The monthly ArtSmart Roundtable brings together some of the best art-focused travel blogs to post on a common theme. This month we are discussing Folklore! Take a look at all the great stories at the bottom of the page.
Giovanni Domenico Tiepolo, “The Procession of the Trojan Horse in Troy”, 1773, National Gallery, London (Photo)
Whether it was reading through the Iliad and Odyssey in school or seeing Brad Pitt as Achilles, we all know about Troy. This mythical fortress city conjures up images of fierce battle, epic warriors, beautiful Helen herself, and of course, one of the greatest tricks of all time, the magnificent Trojan Horse. Sometimes its easy to lump Troy in with Atlantis, the island of the Minotaur, or the lands of the Amazons – just fantasy places that serve as a setting for Greek mythology. But what do we really know about Troy? Along the northwest coast of Turkey are the archaeological remains of a city with walls that just might have been great enough to hold back the Athenian army and Achilles himself.
The ancient city of Pergamon, just outside modern Bergama, is not necessarily on the “tourist trail” in Turkey, so I made a special point to visit. From the garden behind my guesthouse, I shared a bottle of Raki with the other travelers and watched the fading sunset and twilight dance across the ancient ruins on the mountain above us. My mind wandered back and forth between imagining this once magnificent capitol city and contemplating the quiet, emptied ruins present today. That ancient Pergamon exists at all today in Bergama, Turkey is a wonder and a testament to its phenomenal and multi-layered history.
Part of the Temple of Trajan, Pergamon
In the heart of ancient Corinth, between the extensive market and the main road to the sea, there was an Imperial Roman monument that was designed to be unforgettable. The Prisoner’s Facade was constructed by Septimius Severus (145-211 CE) to celebrate his victory over the Parthians. The elaborate two-story tapestry in marble depicted vanquished, captured soldiers and the victorious Roman army. Perhaps the boldest element of the prisoner facade were four sculptural columns that each included a statue of a docile, captured youth in oriental costumes.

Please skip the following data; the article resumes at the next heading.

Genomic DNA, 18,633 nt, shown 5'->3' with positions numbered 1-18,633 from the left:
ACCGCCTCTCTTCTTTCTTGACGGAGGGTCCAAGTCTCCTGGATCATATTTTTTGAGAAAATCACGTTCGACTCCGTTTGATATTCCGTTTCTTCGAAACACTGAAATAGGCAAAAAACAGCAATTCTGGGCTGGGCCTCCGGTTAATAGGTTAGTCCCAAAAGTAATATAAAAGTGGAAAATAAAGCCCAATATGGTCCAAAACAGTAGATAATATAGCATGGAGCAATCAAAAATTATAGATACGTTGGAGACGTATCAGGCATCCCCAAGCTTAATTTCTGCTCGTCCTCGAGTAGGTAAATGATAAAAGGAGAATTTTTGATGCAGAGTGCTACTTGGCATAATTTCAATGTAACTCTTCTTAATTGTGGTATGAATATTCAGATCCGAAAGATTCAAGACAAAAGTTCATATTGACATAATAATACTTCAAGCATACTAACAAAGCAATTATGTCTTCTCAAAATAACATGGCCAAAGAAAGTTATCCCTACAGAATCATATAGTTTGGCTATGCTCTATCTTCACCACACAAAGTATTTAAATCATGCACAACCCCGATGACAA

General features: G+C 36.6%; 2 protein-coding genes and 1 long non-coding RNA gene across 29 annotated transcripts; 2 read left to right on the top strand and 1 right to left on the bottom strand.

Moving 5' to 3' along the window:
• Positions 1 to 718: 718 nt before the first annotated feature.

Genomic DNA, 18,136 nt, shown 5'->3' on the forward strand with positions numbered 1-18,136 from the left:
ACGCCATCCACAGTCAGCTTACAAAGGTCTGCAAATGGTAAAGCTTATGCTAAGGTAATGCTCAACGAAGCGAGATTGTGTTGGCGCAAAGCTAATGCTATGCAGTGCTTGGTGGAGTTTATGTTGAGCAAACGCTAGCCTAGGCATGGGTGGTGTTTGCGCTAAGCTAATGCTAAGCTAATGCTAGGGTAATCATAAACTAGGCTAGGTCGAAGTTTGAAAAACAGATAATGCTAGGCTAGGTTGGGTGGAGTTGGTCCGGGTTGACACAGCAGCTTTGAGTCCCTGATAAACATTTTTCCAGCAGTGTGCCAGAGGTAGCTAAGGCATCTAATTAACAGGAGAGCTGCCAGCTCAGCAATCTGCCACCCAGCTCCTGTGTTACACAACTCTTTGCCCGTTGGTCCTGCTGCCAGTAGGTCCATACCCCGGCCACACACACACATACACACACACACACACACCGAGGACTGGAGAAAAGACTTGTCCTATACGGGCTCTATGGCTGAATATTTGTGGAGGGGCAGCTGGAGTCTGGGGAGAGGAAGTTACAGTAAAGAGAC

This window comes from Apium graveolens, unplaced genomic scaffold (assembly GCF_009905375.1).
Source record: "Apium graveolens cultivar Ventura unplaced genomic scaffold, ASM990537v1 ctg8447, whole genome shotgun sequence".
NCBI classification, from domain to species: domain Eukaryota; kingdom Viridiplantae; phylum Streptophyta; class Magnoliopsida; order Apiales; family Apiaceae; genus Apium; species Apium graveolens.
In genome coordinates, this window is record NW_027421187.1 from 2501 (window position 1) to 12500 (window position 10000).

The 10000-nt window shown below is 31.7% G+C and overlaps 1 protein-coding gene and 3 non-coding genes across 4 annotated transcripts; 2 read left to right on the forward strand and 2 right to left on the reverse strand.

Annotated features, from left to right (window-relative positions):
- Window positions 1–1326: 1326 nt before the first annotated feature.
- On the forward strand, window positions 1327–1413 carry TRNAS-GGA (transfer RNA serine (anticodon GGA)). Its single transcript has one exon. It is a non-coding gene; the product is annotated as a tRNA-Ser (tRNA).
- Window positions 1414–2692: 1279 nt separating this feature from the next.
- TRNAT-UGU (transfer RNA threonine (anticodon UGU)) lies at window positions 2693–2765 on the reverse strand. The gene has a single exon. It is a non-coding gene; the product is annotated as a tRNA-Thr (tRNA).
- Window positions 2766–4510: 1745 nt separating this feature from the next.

An enigmatic Parthian slave from the ancient Roman “Prisoner’s Facade” in Corinth
This exotic sculpture and fantastic architecture was typical of Corinth – the Roman capital of the Greek province. Lively, international, and wealthy, ancient Corinth figures into Greek, Roman, and early Christian history. While today there are only neglected embers of its former glory, you can still picture the excitement of ancient Corinth in the expansive but slumbering ruins and in the unique museum pieces like this beautiful column of a captured man.
You may never have heard of Sepphoris but this former Roman city has some fantastic mosaics. Also known as Tzippori or Zippori , this archaeological site in the Western Galilee has been excavated over the last 30 years revealing wonderful treasures. Ignored by tour buses, I had the site to myself and could enjoy the best and most extensive collection of ancient mosaic art in Israel.
This Roman mosaic Venus is known as “The Mona Lisa of Galilee” for her beauty and enigmatic smile.
Terrific view of old city from the roof deck of the Akko Knights Youth Hostel (Photo from hostel)
I wrote recently about the old historic core of Acre (or Akko), Israel which is packed with Crusader era ruins. Since Acre is mostly a day-tripper’s destination, we stayed a night in the only accommodations in the old city – a youth hostel. Apparently you can’t dig anywhere in the Acre without discovering an archaeological site! I was surprised to find that our youth hostel had its own set of ruins on site and did an excellent job exhibiting them as natural elements of the hostel premise.